Democratic hopeful raises questions about residency

Residency qualifications of Democrat Regina Calcaterra (D-New Suffolk) to run for the New York State Senate in eastern Long Island have been called into question by longtime senatorial hopeful Gregory Fischer, who claims she hasn’t lived in New York State long enough.
An attorney for her campaign called the charge groundless and said Ms. Calcaterra, a lawyer who grew up in Coram, had lived in New York State for many years.
Mr. Fischer, a Calverton resident, sought the Democratic nomination to run against GOP Senator Kenneth LaValle of Port Jefferson in the first senatorial district in 2008, but the party opted not to run a candidate. Mr. LaValle, the incumbent first elected in 1976, garnered 81,062 votes that year.
Mr. Fischer, who is gathering signatures to get his name on the ballot for the Democratic primary in September to challenge Ms. Calcaterra’s nomination as the party’s candidate, announced recently that he had written the Suffolk County Board of Elections to argue that her candidacy must be rejected on the basis of fraud.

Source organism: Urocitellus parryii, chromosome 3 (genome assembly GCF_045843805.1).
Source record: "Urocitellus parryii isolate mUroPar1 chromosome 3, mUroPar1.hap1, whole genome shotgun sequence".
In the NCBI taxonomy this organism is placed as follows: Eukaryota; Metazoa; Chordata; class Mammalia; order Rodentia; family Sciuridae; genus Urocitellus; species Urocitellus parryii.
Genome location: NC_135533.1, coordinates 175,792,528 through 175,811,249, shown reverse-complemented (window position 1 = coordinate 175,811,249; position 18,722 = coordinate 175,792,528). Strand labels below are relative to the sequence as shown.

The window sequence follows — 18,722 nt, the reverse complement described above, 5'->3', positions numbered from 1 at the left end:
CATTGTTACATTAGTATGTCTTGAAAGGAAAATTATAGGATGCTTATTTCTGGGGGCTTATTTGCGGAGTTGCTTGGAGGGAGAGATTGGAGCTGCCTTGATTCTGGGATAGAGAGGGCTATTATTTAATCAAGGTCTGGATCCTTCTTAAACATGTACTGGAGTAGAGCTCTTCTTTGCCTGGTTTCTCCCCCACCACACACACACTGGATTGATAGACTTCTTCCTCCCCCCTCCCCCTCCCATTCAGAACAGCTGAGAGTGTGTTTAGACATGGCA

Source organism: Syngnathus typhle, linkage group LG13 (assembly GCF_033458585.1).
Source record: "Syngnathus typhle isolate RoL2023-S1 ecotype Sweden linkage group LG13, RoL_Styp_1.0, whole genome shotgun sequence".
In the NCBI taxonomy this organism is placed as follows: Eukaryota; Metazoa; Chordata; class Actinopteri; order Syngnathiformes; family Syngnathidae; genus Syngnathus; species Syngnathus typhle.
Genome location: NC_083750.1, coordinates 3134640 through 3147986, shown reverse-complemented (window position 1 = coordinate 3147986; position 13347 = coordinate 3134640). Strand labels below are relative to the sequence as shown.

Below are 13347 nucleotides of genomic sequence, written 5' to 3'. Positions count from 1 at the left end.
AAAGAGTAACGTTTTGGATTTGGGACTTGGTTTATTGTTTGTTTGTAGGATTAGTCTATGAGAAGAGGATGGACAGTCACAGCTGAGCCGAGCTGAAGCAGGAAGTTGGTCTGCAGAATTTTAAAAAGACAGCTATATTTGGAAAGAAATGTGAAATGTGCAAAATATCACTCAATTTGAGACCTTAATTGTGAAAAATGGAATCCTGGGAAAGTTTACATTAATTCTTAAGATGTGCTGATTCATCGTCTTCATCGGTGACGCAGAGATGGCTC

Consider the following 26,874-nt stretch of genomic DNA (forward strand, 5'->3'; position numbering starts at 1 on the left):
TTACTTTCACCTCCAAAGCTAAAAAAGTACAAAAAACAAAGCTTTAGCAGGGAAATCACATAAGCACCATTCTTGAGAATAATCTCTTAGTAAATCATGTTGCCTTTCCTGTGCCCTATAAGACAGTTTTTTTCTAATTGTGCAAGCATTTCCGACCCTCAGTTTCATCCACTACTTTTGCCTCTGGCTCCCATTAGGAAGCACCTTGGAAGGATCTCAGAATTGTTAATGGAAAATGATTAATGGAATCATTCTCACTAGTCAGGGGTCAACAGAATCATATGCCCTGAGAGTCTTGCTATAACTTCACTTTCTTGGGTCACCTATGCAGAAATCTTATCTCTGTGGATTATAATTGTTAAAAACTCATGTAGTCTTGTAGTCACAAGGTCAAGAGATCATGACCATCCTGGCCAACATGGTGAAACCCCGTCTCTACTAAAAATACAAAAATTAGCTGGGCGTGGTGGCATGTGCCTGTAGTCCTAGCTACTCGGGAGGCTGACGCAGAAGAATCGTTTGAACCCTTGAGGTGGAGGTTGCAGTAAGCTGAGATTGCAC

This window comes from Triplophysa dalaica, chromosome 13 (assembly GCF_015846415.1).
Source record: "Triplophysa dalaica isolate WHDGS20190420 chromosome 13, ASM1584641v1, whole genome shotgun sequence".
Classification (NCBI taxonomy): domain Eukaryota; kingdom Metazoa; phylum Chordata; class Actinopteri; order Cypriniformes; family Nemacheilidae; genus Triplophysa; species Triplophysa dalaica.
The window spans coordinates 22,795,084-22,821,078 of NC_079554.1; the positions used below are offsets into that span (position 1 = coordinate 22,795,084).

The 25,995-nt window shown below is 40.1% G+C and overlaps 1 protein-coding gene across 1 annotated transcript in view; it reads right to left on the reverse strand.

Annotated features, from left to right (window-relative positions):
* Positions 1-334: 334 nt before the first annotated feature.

Mr. Fischer said the law requires a candidate for the legislature to have been a resident of New York for at least five years prior to an election, and not just for “any five-year period.” He submitted to the Board of Elections an April 2007 voter registration application from Ms. Calcaterra giving an address in New Hope, Pa., according to a release from his campaign. He also submitted evidence she had requested a New York State driver’s license in 2007.
A legal advisor to the Calcaterra campaign scoffed at the challenge. Mr. Fischer “doesn’t know the facts and does not understand the law with regard to residency,” said elections attorney Jerry Goldfeder, to whom the Calcaterra campaign referred all questions.
Mr. Goldfeder said there was no question that she meets the five-year residency requirement. He declined to comment as to whether Ms. Calcaterra had a second residence or vacation home in Pennsylvania. “If and when it comes to court,” he said, “I will deal with it there.”
Mr. Fischer did not return phone calls seeking comment.
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